I had heard about countries where governments censor their artists and considered myself lucky. I was allowed to make anything I wanted.
I didn’t know I was censored. I know that now.
But the censorship I and other filmmakers and artists experience living in so-called "free market democracies" is different from clearly defined political censorship and, to a large part, we censor ourselves without even noticing. I'm not comparing ourselves to those suffering political oppression, but I want to take a moment to acknowledge the kind of censorship I'm experiencing.
Still from FUTURE MY LOVE
In art school I had a freedom I might never find again. I'm sure many artists can identify with this, as we all had to meet the reality of making a living in a world where your ‘art’ also needs to be a ‘product’ if you are to survive.
In art school it took me a while to realize I had this freedom, I still had this idea of what I should be making, not sure where it came from, but wanting to be ‘good’ and ‘do the right things’ expected of me. But in my third year I made a project outside the curriculum, a film where I was completely free. I spent all my money on it: working extra didn’t feel like a burden, this film was wholly luxurious to make, in my mind. It was completely uncensored as I wasn't under any obligation to show it to anyone, ever. It was a naïve but not a pretentious film, because there was no reason to pretend something to myself. As it happened it was the first of my films to have had any kind of success: To She in Me. It was raw, young and immature perhaps, and I still blush and feel naked if someone mentions that they have seen it, but it was honest.
The artist as entrepreneur is prone to censorship
In capitalist democracies there is no one who decides what can and can’t be made, but it's very hard to make things that don’t generate money, so there are many films that simply will not get the chance. In Sweden there is a tradition of valuing art and films in a different way than by their commercial success and mainstream popularity, but these other values are under threat with new cultural politics and artists being more and more forced to work as entrepreneurs.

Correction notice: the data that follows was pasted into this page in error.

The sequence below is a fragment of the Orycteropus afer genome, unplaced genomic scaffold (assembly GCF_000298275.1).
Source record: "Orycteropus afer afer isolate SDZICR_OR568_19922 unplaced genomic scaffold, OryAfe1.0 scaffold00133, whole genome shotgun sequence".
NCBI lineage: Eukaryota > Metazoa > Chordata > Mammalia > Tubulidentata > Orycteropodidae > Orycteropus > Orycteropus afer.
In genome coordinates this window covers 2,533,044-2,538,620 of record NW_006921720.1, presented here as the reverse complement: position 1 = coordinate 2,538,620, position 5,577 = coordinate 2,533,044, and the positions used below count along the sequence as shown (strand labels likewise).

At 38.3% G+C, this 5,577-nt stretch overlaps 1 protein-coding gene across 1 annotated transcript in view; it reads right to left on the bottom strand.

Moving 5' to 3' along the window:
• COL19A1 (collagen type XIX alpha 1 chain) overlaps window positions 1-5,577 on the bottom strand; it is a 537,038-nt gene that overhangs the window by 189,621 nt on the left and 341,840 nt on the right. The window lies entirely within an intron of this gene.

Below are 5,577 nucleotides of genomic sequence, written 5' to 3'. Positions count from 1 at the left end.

I find this a very scary notion, and we have to understand that silent censorship is a result of such policies.
At one screening of To She in Me at the Zebra Poetry Awards in Berlin, almost a decade ago, I met Avi Dabach, a wise Israeli filmmaker and video artist with whom I first discussed this issue and who later became a dear friend.
I wanted to share these thoughts with you, so I phoned Avi in Tel Aviv and asked him to remind me of that conversation we had years ago in Berlin.
Maja: Can you remind me of what made you realise how so-called 'free democracies', or to be more precise, 'free market societies' lead to censoring of filmmakers?
Avi: It was a Jewish filmmaker, Hertz Frank, who was born in Russia and made many films during the Soviet era. For many years he managed to touch on very sensitive subjects and somehow get around the very rigid censorship enforced by the Soviet government. In the 1990s he moved to Israel. Despite the fact that there were no official censorship laws stopping him to make his films here, he didn’t manage to make anything. He could not fit into the commercial culture in Israel. I heard him speak once and he said it was easier for him to make films, even subversive films, in Soviet Russia, than to deal with the commercial TV in Israel. In a way he even preferred the Soviet censorship – since here, in a capitalist democracy, he was forced to censor himself.
Of course this does not just apply to him, but to most people in the industry. Even those who make decisions about funding are affected, since they are slaves to it as well, in one way or another. They have to make money out of the films, so they will not suggest topics that won’t generate money. For example, they will refrain from styles that are not popular and films that delve into a subject too deeply will also not receive funding, because they cannot be sold to a large commercial audience.